0

Listbox: Modify Listitem children in @AfterCompose

asked 2022-07-13 21:21:01 +0800

KlausWr gravatar image KlausWr
37 5

updated 2022-07-13 21:25:04 +0800

I have an interesting question:

If I create a listbox in a zul in MVVM style like:

<listbox id="myListbox" model="@bind(vm.list)">
 <template name="model">
    <listitem>
        <listcell>
            <textbox value="@bind(each)"/>
        </listcell>
 </template>
</listbox>

And want to modify the Textbox component (e.g. by adding a dynamic constraint) in the java ViewModel:

@Wire Listbox myListbox; ...

@AfterCompose

public void afterCompose(@ContextParam(ContextType.VIEW) Component view) {

Selectors.wireComponents(view, this, false);
TextBox tb = myListbox.get????
tb.setConstraint("no empty");

So, how do I access the Textbox component????

delete flag offensive retag edit

1 Answer

Sort by ยป oldest newest most voted
0

answered 2022-07-15 10:11:55 +0800

MDuchemin gravatar image MDuchemin
2146 1 5
ZK Team

Hi there,

Generally speaking, you shouldn't access the textbox component in MVVM. :D Accessing components in the VM is breaking the separation between the view and the viewModel.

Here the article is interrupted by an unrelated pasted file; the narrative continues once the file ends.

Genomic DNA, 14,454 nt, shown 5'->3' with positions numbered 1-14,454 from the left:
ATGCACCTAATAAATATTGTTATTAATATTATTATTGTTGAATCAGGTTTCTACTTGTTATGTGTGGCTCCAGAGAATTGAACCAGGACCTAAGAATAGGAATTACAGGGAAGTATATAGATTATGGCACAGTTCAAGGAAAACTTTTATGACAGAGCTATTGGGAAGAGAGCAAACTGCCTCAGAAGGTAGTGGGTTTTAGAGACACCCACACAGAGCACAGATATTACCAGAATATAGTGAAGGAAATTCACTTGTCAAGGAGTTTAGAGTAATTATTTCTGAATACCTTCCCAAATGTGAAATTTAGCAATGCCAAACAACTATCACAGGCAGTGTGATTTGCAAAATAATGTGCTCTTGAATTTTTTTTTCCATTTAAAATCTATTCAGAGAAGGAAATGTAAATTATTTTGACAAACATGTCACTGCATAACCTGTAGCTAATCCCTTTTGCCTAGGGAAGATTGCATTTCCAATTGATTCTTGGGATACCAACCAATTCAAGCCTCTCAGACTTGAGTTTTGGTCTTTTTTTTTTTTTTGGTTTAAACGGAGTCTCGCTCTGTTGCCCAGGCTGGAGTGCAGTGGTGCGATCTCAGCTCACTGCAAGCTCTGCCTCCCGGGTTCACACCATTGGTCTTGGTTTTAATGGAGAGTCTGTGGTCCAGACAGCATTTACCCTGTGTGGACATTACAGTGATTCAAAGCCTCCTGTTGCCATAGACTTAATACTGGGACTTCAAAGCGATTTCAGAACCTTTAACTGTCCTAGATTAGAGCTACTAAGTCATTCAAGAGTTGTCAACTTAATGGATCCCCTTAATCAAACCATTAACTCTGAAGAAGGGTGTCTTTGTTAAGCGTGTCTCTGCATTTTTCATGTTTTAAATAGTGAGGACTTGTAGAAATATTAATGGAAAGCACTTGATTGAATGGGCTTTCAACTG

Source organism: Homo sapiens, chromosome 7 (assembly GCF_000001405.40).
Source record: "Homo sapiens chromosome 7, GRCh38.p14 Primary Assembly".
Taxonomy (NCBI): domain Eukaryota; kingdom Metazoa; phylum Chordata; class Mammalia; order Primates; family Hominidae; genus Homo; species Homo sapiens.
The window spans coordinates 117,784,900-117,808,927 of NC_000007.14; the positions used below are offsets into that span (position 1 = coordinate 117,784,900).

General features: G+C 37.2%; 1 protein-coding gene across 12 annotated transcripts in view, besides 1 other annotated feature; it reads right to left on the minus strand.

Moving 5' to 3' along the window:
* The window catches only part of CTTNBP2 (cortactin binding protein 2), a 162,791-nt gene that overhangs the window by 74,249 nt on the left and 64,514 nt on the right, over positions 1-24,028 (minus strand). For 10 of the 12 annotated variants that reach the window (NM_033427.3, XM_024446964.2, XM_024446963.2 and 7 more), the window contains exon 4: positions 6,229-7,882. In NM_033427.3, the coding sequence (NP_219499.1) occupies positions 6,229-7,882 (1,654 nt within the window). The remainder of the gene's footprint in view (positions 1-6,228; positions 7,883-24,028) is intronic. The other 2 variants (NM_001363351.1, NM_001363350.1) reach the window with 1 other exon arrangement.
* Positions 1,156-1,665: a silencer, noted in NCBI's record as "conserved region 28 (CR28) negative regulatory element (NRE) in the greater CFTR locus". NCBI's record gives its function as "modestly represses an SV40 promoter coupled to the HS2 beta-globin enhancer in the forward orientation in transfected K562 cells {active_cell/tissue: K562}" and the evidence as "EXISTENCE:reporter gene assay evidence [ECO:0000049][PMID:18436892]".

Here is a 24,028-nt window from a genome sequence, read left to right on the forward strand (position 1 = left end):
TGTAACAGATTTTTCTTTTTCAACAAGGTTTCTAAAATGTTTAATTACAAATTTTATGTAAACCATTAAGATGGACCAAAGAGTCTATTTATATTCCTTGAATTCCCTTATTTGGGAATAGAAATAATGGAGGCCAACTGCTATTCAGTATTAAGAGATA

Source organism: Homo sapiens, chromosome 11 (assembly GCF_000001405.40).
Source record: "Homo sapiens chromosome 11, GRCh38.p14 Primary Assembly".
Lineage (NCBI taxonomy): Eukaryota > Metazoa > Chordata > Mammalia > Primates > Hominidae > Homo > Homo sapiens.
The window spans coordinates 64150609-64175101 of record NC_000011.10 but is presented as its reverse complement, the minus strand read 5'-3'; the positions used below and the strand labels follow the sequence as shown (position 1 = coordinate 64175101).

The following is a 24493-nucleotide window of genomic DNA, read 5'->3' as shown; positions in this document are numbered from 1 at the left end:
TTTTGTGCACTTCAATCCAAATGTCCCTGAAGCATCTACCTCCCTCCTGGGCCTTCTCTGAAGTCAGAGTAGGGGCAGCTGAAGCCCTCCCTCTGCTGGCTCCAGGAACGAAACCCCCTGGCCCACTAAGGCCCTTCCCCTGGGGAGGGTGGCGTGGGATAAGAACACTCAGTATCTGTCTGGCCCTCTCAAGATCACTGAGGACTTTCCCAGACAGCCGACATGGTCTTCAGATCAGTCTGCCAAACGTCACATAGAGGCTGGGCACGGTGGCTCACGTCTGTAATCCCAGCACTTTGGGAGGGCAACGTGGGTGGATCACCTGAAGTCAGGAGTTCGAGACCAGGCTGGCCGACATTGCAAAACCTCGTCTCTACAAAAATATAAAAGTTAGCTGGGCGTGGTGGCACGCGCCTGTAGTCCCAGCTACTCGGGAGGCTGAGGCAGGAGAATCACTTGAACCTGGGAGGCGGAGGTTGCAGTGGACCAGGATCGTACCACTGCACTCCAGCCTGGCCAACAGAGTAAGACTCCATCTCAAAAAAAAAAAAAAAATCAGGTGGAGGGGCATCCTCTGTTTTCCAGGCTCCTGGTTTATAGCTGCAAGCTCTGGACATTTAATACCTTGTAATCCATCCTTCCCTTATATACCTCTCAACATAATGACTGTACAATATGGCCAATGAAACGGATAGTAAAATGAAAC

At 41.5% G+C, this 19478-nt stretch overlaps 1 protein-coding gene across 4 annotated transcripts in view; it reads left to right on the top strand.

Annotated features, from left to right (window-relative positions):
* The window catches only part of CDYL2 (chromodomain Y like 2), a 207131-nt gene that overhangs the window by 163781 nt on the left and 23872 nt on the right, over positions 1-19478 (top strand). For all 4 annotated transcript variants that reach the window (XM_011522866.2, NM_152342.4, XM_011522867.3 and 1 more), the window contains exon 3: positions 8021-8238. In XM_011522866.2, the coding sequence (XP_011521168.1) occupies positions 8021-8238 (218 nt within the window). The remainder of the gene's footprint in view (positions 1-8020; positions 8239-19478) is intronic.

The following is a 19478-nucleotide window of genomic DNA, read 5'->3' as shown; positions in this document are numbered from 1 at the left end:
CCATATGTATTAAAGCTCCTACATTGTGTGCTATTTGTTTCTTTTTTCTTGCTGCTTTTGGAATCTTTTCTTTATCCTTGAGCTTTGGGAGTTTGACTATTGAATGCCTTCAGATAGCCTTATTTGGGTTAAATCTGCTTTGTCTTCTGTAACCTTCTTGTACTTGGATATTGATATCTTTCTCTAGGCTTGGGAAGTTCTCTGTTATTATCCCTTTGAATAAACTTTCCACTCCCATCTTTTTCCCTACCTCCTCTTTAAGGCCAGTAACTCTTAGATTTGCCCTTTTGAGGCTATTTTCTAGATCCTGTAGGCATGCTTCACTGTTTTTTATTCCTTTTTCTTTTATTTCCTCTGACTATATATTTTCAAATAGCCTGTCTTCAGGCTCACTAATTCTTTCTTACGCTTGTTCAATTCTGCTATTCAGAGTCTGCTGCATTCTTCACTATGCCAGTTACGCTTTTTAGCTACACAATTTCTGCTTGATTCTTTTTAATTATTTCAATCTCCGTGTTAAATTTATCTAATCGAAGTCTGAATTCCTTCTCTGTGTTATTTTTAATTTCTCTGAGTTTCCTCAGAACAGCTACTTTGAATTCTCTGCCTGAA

Instead, you should make the constraint available on the viewModel, and you bind it to the constraint field of the textbox.

<textbox value="@bind(each)" constraint="@load(vm.myConstraint)"/>

Alternatively, if you have unique constraints per textbox, you can use a bean containing both the value and the constraint for each line (and any other property for that line), then have something like:

<textbox value="@bind(each.value)" constraint="@load(each.constraint)"/>

In both case, you can perform notifyChange on the constraint to change it dynamically.

Additionally, if you have a lot of Java processing to do when rendering a row, you can consider using a ListitemRenderer to render each row, instead of a template. That way, you can build the listitem from java without breaking the MVVM pattern.

And lastly, it is possible to @Wire components in ViewModel as you already know, but it's always the worse way to do MVVM, will probably cause weird stuff to happen due to the binder and the developer modifying the same properties at the same time, and it breaks the MVVM pattern.

link publish delete flag offensive edit
Your answer
Please start posting your answer anonymously - your answer will be saved within the current session and published after you log in or create a new account. Please try to give a substantial answer, for discussions, please use comments and please do remember to vote (after you log in)!

[hide preview]

Question tools

Follow
1 follower

RSS

Stats

Asked: 2022-07-13 21:21:01 +0800

Seen: 6 times

Last updated: Jul 15

Support Options
  • Email Support
  • Training
  • Consulting
  • Outsourcing
Learn More